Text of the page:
Carbon Inspiration

spaceplasma:

Fundamental Studies in Droplet Combustion and FLame EXtinguishment in Microgravity (FLEX-2)

The Flame Extinguishment - 2 (FLEX-2) experiment is the second experiment to fly on the ISS which uses small droplets of fuel to study the special spherical characteristics of burning fuel droplets in space. The FLEX-2 experiment studies how quickly fuel burns, the conditions required for soot to form, and how mixtures of fuels evaporate before burning. Understanding how fuels burn in microgravity could improve the efficiency of fuel mixtures used for interplanetary missions by reducing cost and weight. It could also lead to improved safety measures for manned spacecraft.

  • More information: here

Credit: Reid Wiseman/NASA

(Source: youtube.com)

neuroticthought:

skunkbear:

As Virginia Hughes noted in a recent piece for National Geographic’s Phenomena blog, the most common depiction of a synapse (that communicating junction between two neurons) is pretty simple:

Signal molecules leave one neuron from that bulby thing, float across a gap, and are picked up by receptors on the other neuron. In this way, information is transmitted from cell to cell … and thinking is possible.

But thanks to a bunch of German scientists - we now have a much more complete and accurate picture. They’ve created the first scientifically accurate 3D model of a synaptic bouton (that bulby bit) complete with every protein and cytoskeletal element.

This effort has been made possible only by a collaboration of specialists in electron microscopy, super-resolution light microscopy (STED), mass spectrometry, and quantitative biochemistry.

says the press release. The model reveals a whole world of neuroscience waiting to be explored. Exciting stuff!

You can access the full video of their 3D model here.

Credit: Benjamin G. Wilhelm, Sunit Mandad, Sven Truckenbrodt, Katharina Kröhnert, Christina Schäfer, Burkhard Rammner, Seong Joo Koo, Gala A. Claßen, Michael Krauss, Volker Haucke, Henning Urlaub, Silvio O. Rizzoli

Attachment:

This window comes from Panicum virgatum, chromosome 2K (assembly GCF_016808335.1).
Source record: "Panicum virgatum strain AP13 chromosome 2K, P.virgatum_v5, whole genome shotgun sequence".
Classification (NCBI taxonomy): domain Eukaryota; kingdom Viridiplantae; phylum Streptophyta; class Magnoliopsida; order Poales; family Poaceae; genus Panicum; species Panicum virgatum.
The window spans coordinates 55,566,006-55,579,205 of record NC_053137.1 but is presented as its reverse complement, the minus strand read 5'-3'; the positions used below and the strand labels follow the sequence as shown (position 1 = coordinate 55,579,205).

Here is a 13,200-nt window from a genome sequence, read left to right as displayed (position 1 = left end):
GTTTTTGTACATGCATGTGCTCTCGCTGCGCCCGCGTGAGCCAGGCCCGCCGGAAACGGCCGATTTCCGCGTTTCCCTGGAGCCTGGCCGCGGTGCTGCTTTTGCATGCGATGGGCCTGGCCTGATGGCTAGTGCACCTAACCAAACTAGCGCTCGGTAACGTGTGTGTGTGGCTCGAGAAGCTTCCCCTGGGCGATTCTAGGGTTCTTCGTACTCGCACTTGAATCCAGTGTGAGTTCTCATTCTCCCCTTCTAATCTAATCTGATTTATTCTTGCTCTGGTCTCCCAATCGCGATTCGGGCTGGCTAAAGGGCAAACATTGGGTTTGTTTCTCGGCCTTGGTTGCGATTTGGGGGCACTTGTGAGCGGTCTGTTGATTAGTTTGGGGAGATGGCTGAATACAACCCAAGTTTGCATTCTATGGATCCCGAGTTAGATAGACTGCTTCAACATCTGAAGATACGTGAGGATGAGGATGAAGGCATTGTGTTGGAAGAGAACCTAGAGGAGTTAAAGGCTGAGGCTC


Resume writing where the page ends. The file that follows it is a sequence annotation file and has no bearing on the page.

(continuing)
In case you all missed it.

(via mindblowingscience)

cracked:

Hey so Chris Hadfield wrote us an article (!) involving pooping and peeing (!!!!!!!).
6 Ways Movies Get Space Wrong (by Astronaut Chris Hadfield)

#5. Going to the Bathroom in Space Is Awesome
For the solid waste, air sucks it into storage, where it’s exposed to the vacuum of space, which kills off any bacteria and neutralizes the smell. We have to brace ourselves in order to keep the digested remnants of our freeze-dried ice cream from floating off into the station, but other than a bit of an upward draft, it’s rather comfortable. The waste is packed onto returning supply ships, which burn up when re-entering the Earth’s atmosphere (so if you saw a shooting star in early 2013, you might have had me to thank, although I wouldn’t recommend wishing upon it).
For urine, men use a funnel and women use a cup. These attach to a tube that sucks the urine into storage, where it’s later converted into drinking water. It’s expensive and impractical to bring water up to the station, so every drop of refinable liquid counts. And you can pee upside down, which I did, just for fun. Wouldn’t you?

Read More

cracked:

Hey so Chris Hadfield wrote us an article (!) involving pooping and peeing (!!!!!!!).

6 Ways Movies Get Space Wrong (by Astronaut Chris Hadfield)

#5. Going to the Bathroom in Space Is Awesome